I am upstairs in the bedroom with H. I am changing the sheets in between racing him to the foot of the stairs, where we practice going up and down. Spin around and feet first, I tell H. He looks at me and smiles with delight. I help him down one step, then two. He uses the stairs to pull up to his feet, testing his balance. He hoists one knee up to the next step and pauses for a split second before the other knee follows. Up the next step, wobbling between knees, he is on the landing now. He looks back at me and laughs before he crawls confidently away, back to the bedroom.

I hear T downstairs. He is speaking to himself in German, swearing. I pick up that he has knocked over the glass of water I left on the living room floor. I can feel the anger in his voice, and my stomach tightens. I cannot hold space for his reaction right now. It is almost 4pm, and H has napped for maybe 20 minutes all day. I am tired and frustrated. I go to the bedroom and close the door. I close my eyes and pause for one breath, then two. I finish changing the sheets.

H is showing hunger cues. We get in bed together to nurse. Maybe he will nap now, I think, but his body does not slow down. He is twisting away from me, kicking his leg out, scratching my chest. He unlatches and rolls away. I pull him back for the second side. He nurses and pinches and scratches at me. There is no sign of sleep.

I feel slightly crazy. There is tension in my body. My insides are bouncing around like they want to get out. I feel trapped. We will go to the park, I decide. H loves the bucket swing. I will treat myself to a vegan chocolate chip cookie. I put H in Babyhawk. I can barely tell T that we are leaving.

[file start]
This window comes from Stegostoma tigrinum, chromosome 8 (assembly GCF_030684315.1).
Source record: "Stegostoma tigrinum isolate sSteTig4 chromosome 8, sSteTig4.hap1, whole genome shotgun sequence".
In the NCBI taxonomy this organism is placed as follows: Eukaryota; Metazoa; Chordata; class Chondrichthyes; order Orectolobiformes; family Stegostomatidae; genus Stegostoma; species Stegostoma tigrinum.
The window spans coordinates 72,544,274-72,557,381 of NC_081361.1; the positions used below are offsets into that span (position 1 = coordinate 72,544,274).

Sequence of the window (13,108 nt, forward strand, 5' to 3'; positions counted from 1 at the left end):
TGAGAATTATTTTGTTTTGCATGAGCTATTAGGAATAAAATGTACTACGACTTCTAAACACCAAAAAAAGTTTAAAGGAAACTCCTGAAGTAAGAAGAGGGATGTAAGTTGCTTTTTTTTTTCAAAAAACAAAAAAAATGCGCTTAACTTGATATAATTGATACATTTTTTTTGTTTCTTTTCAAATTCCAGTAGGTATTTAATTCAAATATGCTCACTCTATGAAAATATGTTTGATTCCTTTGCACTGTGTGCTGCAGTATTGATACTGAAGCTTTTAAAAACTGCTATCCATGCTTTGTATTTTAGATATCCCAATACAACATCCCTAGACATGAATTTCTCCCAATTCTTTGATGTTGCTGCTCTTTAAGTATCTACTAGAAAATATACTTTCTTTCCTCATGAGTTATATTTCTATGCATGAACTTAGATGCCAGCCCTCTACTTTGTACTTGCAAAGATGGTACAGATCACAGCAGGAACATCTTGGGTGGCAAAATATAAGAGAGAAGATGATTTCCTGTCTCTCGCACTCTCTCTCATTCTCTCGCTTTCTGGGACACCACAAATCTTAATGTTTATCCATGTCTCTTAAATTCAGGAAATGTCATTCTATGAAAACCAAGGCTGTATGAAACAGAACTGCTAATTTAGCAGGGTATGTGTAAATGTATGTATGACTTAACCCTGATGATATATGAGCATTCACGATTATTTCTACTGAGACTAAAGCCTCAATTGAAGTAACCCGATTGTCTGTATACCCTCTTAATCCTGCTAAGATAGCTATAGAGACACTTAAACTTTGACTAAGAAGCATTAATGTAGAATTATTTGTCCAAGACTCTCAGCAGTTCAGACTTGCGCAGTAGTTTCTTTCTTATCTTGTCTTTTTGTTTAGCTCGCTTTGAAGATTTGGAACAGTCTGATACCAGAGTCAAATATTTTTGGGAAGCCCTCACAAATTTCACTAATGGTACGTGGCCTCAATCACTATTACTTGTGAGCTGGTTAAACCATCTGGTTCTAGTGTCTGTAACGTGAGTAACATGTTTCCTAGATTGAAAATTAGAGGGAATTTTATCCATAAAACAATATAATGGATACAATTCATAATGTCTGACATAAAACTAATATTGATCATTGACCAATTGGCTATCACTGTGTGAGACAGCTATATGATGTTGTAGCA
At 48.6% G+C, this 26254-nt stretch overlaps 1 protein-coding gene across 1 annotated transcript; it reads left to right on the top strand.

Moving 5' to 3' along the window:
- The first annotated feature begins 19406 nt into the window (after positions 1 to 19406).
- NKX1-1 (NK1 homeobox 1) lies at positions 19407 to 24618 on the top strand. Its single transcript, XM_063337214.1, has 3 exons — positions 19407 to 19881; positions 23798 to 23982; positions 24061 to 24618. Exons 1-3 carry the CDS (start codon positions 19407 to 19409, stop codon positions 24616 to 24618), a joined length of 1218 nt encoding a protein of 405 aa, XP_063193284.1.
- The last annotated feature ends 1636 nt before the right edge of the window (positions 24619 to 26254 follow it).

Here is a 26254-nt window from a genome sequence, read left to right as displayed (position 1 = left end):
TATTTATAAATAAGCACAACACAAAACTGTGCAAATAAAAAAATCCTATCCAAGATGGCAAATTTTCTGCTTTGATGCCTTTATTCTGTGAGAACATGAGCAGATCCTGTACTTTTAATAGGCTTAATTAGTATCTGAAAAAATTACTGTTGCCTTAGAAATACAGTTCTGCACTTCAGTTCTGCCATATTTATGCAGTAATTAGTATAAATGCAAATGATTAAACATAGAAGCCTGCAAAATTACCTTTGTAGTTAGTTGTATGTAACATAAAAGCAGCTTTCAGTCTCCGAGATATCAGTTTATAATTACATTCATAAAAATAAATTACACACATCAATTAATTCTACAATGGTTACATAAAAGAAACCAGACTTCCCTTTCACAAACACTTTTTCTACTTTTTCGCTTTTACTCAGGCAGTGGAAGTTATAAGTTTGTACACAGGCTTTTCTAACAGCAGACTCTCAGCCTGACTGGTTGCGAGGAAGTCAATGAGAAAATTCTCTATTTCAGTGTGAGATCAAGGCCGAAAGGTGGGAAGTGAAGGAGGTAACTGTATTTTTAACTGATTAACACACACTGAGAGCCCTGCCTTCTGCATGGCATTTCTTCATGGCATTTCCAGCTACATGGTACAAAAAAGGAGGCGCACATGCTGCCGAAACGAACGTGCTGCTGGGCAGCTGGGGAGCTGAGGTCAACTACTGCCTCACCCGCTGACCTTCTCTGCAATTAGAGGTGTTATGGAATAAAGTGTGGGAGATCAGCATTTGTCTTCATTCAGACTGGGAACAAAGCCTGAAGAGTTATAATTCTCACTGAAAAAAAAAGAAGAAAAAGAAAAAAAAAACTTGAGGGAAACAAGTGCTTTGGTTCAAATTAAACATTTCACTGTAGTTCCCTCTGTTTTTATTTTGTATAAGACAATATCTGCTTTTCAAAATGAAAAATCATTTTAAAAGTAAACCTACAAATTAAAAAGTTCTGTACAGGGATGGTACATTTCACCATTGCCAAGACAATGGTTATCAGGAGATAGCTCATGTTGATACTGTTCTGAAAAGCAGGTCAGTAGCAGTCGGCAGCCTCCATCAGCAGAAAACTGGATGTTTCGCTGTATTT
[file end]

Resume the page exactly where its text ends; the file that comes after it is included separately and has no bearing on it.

He’s not giving me a hard time, he’s having a hard time, I remind myself about H. Yes. That helps. I wonder if I can apply the same to T. He’s not giving me a hard time, he’s having a hard time. Yes. That helps at least a little. How about me? I’m having a hard time. I’m giving myself a hard time. I give myself a hard time when I’m having a hard time. Why? I do not know.

We are at the park. H is excited about the people on the tennis courts. He is excited about the people riding bikes, the buses, and a dog that walks by. I struggle to stay with myself. I will call my sister, I think. I can hardly see the screen of my phone in the glare of the sun. I think I found her number. I press call, but the phone does not ring. I try again. Still there is no ringing. Emergency calls only, I manage to see on the screen. This feels like an emergency, I think, but there is nothing to be done. 911 cannot help me with my insides bouncing around.